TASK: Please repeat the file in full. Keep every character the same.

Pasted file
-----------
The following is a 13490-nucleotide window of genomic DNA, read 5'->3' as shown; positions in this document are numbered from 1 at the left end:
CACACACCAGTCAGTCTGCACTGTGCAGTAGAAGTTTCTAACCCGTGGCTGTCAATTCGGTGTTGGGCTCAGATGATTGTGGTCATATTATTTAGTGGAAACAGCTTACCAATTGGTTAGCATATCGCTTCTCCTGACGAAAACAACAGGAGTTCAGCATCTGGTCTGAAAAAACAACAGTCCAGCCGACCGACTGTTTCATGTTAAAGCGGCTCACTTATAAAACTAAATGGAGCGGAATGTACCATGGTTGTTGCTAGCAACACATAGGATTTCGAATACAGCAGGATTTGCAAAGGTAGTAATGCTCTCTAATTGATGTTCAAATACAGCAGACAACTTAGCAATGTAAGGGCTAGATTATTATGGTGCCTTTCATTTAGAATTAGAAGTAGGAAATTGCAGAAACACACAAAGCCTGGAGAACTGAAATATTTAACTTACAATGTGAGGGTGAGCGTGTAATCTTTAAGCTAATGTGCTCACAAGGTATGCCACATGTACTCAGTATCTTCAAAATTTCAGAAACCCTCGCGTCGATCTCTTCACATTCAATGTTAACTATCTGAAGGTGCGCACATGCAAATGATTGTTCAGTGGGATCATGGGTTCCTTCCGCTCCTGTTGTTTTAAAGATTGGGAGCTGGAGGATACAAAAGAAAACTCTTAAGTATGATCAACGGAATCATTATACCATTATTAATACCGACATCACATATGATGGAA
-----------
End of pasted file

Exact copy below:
The following is a 13490-nucleotide window of genomic DNA, read 5'->3' as shown; positions in this document are numbered from 1 at the left end:
CACACACCAGTCAGTCTGCACTGTGCAGTAGAAGTTTCTAACCCGTGGCTGTCAATTCGGTGTTGGGCTCAGATGATTGTGGTCATATTATTTAGTGGAAACAGCTTACCAATTGGTTAGCATATCGCTTCTCCTGACGAAAACAACAGGAGTTCAGCATCTGGTCTGAAAAAACAACAGTCCAGCCGACCGACTGTTTCATGTTAAAGCGGCTCACTTATAAAACTAAATGGAGCGGAATGTACCATGGTTGTTGCTAGCAACACATAGGATTTCGAATACAGCAGGATTTGCAAAGGTAGTAATGCTCTCTAATTGATGTTCAAATACAGCAGACAACTTAGCAATGTAAGGGCTAGATTATTATGGTGCCTTTCATTTAGAATTAGAAGTAGGAAATTGCAGAAACACACAAAGCCTGGAGAACTGAAATATTTAACTTACAATGTGAGGGTGAGCGTGTAATCTTTAAGCTAATGTGCTCACAAGGTATGCCACATGTACTCAGTATCTTCAAAATTTCAGAAACCCTCGCGTCGATCTCTTCACATTCAATGTTAACTATCTGAAGGTGCGCACATGCAAATGATTGTTCAGTGGGATCATGGGTTCCTTCCGCTCCTGTTGTTTTAAAGATTGGGAGCTGGAGGATACAAAAGAAAACTCTTAAGTATGATCAACGGAATCATTATACCATTATTAATACCGACATCACATATGATGGAA